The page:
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Becoming proficient at navigation in urban environments is something that we all aspire to. Here we asked whether being an expert at wayfinding in one environment has any effect on learning new spatial layouts. Licensed London taxi drivers are among the most proficient urban navigators, training for many years to find their way around a complex and irregularly-laid out city. We first tested how well they could learn the layout of an unfamiliar town compared with a group of non-taxi drivers. Second, we investigated how effectively taxi drivers could integrate a new district into their existing spatial representation of London. We found that taxi drivers were significantly better than control participants at executing routes through the new town, and representing it at a map-like survey level. However, the benefits of navigational expertise were not universal. Compared with their performance in the new town, taxi drivers were significantly poorer at learning the layout of a new area that had to be integrated with their existing knowledge of London. We consider reasons for this picture of facilitation and limitation, in particular drawing parallels with how knowledge acquisition occurs in the context of expertise in general.
Finding your way around a large city can be challenging, all the more so if the layout of the city in question is complex (Lynch, 1960). Although cities in North America are often laid out in a regular grid pattern, in contrast many European cities have chaotic, unpredictable layouts, a prime example being London (UK). Despite its complexity, there is a group of people who are expert at navigation around central London. Licensed London taxi drivers undergo gruelling training, often lasting four years, before taking stringent examinations in order to obtain an operating licence. Taxi drivers must learn the layout of over 25,000 streets, thousands of places of interest, and be conversant with London’s numerous one-way traffic systems.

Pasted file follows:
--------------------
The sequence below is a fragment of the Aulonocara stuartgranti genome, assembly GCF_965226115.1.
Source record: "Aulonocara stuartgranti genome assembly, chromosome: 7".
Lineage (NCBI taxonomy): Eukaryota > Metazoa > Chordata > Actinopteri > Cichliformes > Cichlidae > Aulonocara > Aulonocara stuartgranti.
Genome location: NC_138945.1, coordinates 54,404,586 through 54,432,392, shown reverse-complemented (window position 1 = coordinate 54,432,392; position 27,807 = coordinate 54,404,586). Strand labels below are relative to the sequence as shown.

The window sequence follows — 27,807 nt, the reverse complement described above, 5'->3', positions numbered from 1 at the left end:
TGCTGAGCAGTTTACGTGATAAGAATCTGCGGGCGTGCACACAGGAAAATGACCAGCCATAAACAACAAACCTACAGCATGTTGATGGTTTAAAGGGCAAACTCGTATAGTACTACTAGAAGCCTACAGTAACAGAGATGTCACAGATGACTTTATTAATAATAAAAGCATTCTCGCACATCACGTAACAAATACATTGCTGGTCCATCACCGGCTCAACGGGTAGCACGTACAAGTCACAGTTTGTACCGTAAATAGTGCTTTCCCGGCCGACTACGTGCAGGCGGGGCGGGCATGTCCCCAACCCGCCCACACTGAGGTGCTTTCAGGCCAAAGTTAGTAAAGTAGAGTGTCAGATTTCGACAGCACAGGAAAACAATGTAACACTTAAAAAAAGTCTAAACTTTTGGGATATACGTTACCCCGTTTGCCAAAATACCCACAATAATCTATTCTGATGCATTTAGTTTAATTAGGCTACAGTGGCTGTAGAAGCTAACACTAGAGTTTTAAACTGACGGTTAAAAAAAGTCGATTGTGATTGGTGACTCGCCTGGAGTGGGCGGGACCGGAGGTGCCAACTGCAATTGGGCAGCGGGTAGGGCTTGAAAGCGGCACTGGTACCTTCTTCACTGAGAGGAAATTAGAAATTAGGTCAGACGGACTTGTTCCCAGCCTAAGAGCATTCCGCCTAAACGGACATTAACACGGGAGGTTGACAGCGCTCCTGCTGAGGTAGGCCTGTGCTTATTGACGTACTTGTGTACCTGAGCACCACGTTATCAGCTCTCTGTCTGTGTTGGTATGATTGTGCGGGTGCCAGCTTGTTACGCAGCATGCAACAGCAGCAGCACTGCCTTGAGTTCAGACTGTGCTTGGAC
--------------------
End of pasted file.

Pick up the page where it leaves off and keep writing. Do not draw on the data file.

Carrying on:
Previous studies have documented taxi drivers’ expertise in London knowledge and wayfinding compared with control participants (Woollett & Maguire, 2009; Woollett, Spiers, & Maguire, 2009), including London bus drivers (Maguire, Woollett, & Spiers, 2006), who also drive customers along London’s streets, but using a constrained set of routes. Notably, however, the wayfinding expertise of taxi drivers seems to come at a cost. They perform more poorly than control participants on several memory tests involving new visuo-spatial materials. Specifically, they recalled less details of a complex figure (Rey–Osterrieth complex figure; Osterrieth, 1944) after a delay (Maguire et al., 2006; Woollett & Maguire, 2009). Similarly, they took longer to learn associations between sixteen objects and locations on a table-top array, and also had poorer recall of the object–location pairs after a delay (Woollett & Maguire, 2009).
Thus, taxi drivers who excel at wayfinding around a complex city were poor at acquiring some types of new visuo-spatial information that control participants could learn with ease. However, it could be argued that the types of table-top tasks employed in previous studies did not directly assess the spatial processing that taxi drivers typically engage in when immersed in a large-scale complex space such as an urban environment. As such, a key question remains unanswered, namely, does being a very skilled navigator in one environment confer an advantage when learning the layout of a new and unfamiliar environment? Or, do the decrements observed on some table-top spatial learning and recall tasks in taxi drivers suggest that the ability to learn a new spatial layout might be compromised in the context of navigational expertise? Both outcomes have implications for understanding potential mechanisms of wayfinding, and how environmental knowledge is represented. For instance, if wayfinding expertise facilitates learning a new environment, this could suggest that expertise might in part be underpinned by the development and use of generalisable and effective strategies for wayfinding. By contrast, if learning a new environment is constrained, this may indicate that expertise and detailed existing environmental knowledge limits the capacity for processing or storage of new spatial layouts, or results in a bias towards existing knowledge, similar to some models of ageing (Wilson, Gallagher, Eichenbaum, & Tanila, 2006).